Length: 
12:32
Britney Spears and the #FreeBritney movement
Audio

When the "Free Britney" movement started, it was initially treated as a joke. But the fan movement has drawn attention to exploitative conservatorship arrangements that celebrities like Britney Spears have been subjected to. Filmmaker Samantha Stark tells us the story of how the fans saved Britney's life.

Length: 
11:31
A five year vertical of Bourbon County Brand Stout.
Photo Gallery

Back in 1995, Goose Island created one of the most iconic craft beers of all time — Bourbon County Stout. Which — as Chicago Tribune beer writer Josh Noel explains — was why it was such a shock when they sold the brewery to Anheuser-Busch.

Length: 
12:29
Michael Twitty
Articles

Michael Twitty can trace his family’s food history back to the slave cabins and Antebellum kitchens of the South. Honoring his diasporic heritage — he’s both black and Jewish — lead Twitty to the practice of identity cooking. He calls it Kosher/Soul.

Length: 
16:04
Salt, fat, acid, heat
Articles

Chef, author, and Netflix star Samin Nosrat developed her own philosophy of cooking, based on a few universal principles: salt, fat, acid and heat. She says it allows us to cook by following our taste buds, rather than a recipe book.

Length: 
12:43
David Nutt
Audio

David Nutt believes psychedelics will revolutionize the treatment of mental disorders. A neuropsychopharmacologist at Imperial College London, he says psychedelic therapy can help people resolve their buried traumas.

Length: 
7:16
Umbrellas as art
Sonic Sidebar

Celebrated curator Hans Ulrich Obrist has a vision: get art out of galleries and into the real world.

Length: 
8:02
Making music online and off
Audio

If you’re a music-loving teen in a tiny town with no music scene, Bandcamp is a lifesaver. JJ Skolnik, senior editor of the Bandcamp Daily, weighs the pros and cons of online music communities.

Length: 
9:17
Uptown Theatre
Photo Gallery

Photographer Matt Lambros takes us inside America’s abandoned movie palaces.

Length: 
7:35
cover of "The Negro Travelers' Green Book"
Audio

Lawrence Ross delved into the "Green Book," a 1957 handbook to help black motorists find safe stops along the highway, and used it to shape a contemporary road trip that celebrated black history, culture, and business.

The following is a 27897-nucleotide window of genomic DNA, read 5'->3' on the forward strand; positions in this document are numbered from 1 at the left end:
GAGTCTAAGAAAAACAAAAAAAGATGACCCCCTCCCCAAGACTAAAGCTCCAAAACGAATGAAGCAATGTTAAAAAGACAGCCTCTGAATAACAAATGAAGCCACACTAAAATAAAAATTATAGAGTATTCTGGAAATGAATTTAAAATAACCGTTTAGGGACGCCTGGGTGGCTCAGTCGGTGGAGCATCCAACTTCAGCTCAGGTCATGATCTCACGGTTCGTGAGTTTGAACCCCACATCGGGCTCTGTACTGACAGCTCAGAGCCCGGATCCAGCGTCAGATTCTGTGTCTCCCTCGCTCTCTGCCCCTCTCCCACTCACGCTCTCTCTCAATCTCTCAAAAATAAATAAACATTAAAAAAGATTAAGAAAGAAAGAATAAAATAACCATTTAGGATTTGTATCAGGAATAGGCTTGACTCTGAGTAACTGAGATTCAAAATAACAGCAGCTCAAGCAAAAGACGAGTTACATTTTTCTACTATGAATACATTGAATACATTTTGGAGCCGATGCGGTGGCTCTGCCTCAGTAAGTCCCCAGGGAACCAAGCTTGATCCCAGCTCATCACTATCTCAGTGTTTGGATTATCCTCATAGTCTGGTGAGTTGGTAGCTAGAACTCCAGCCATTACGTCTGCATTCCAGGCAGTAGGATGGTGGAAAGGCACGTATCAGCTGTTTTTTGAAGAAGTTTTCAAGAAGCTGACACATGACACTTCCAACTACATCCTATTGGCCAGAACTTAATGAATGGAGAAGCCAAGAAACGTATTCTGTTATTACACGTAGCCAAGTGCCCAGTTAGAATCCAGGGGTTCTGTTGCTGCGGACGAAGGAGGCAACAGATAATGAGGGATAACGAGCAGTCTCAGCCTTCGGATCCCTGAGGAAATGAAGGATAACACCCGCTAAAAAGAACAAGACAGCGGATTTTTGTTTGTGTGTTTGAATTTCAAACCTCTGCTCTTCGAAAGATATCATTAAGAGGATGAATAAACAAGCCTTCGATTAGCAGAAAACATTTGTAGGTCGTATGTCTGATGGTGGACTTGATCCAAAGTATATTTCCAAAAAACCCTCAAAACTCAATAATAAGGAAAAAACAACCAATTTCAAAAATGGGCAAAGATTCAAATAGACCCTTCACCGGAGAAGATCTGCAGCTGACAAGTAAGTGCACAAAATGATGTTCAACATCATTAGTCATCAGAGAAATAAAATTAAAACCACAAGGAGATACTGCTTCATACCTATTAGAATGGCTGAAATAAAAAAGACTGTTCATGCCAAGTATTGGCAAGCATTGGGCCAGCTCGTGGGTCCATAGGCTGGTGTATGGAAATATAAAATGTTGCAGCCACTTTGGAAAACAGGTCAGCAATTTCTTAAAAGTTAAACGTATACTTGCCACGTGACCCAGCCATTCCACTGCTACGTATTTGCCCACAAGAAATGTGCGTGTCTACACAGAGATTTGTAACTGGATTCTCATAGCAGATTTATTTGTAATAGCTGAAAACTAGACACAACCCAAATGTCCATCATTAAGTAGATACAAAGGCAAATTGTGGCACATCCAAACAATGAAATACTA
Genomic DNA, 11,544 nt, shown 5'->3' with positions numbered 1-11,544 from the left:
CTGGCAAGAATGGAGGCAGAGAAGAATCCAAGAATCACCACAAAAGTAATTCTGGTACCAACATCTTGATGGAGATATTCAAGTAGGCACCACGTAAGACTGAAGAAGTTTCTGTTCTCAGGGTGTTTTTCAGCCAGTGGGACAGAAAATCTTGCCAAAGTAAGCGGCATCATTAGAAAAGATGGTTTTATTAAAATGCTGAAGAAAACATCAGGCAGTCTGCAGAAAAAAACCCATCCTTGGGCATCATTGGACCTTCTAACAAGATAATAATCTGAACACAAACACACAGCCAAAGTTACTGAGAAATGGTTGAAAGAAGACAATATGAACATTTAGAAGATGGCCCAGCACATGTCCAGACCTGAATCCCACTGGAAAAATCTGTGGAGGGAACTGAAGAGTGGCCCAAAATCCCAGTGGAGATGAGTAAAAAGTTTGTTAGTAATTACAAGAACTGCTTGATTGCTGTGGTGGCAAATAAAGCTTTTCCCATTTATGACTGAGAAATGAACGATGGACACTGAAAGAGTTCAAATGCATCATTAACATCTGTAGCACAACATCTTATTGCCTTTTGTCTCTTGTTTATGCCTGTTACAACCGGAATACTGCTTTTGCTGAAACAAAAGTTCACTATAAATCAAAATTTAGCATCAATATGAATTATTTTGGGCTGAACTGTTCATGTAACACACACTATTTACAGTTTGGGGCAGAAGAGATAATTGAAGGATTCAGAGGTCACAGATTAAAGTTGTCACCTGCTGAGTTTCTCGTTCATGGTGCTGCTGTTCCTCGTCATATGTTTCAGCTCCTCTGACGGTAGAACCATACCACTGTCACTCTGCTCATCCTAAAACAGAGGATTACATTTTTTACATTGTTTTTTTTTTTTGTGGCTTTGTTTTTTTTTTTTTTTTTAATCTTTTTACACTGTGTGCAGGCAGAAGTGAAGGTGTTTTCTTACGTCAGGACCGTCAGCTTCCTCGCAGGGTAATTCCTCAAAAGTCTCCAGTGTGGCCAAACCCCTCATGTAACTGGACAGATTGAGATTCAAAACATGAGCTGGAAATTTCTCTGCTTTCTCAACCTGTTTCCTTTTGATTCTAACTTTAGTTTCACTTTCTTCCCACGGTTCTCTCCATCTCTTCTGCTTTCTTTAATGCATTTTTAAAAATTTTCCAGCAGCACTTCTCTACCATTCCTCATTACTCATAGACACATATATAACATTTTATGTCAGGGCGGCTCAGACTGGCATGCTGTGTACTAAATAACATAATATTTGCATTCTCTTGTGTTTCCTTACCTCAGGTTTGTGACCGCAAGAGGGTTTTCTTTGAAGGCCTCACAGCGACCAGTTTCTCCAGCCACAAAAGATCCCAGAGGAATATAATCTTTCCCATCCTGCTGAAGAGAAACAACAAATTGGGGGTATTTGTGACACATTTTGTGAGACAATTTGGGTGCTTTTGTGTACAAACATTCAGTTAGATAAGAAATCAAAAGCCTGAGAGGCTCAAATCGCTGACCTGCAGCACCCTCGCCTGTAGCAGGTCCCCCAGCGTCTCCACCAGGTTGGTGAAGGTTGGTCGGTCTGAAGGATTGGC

Big trucks
Audio

Finn Murphy talks about his career as a long-haul driver who moves people's possessions across the country.

"The Elephant's Journey" by Julie Schumacher
Bookmarks

"Dear Committee Members" author Julie Schumacher recommends Portuguese Nobel Laureate José Saramago's retelling of a true tale.

Manal al-Sharif
Audio

Manal al-Sharif on how the most transgressive thing a Saudi woman could do was learn to drive.

Length: 
9:56
Galactic kidneys
Articles

Missy Makinia donated her kidney to whoever might need it. Her transplant surgeon — Josh Mezrich — invited Shannon into his operating room to see firsthand what it takes to remove and transport a human kidney.

Length: 
26:01
The amazing brain, without a horn.
Articles

Gavin Francis is fascinated by the complexity and beauty of the human body, which is so finely engineered that it can seem almost miraculous.

Length: 
13:37
Broken body
Audio

Porochista Khakpour has been fighting a mystery illness for as long as she can remember. Eventually, she got a diagnosis — late-stage Lyme disease — but a diagnosis hasn't given her much resolution.

Length: 
8:56
crocodile eye
Audio

The feminist eco-philosopher Val Plumwood was one of the few people to survive a crocodile's death roll. The attack reoriented her thinking about life, death, and what it means to be human.

Length: 
8:20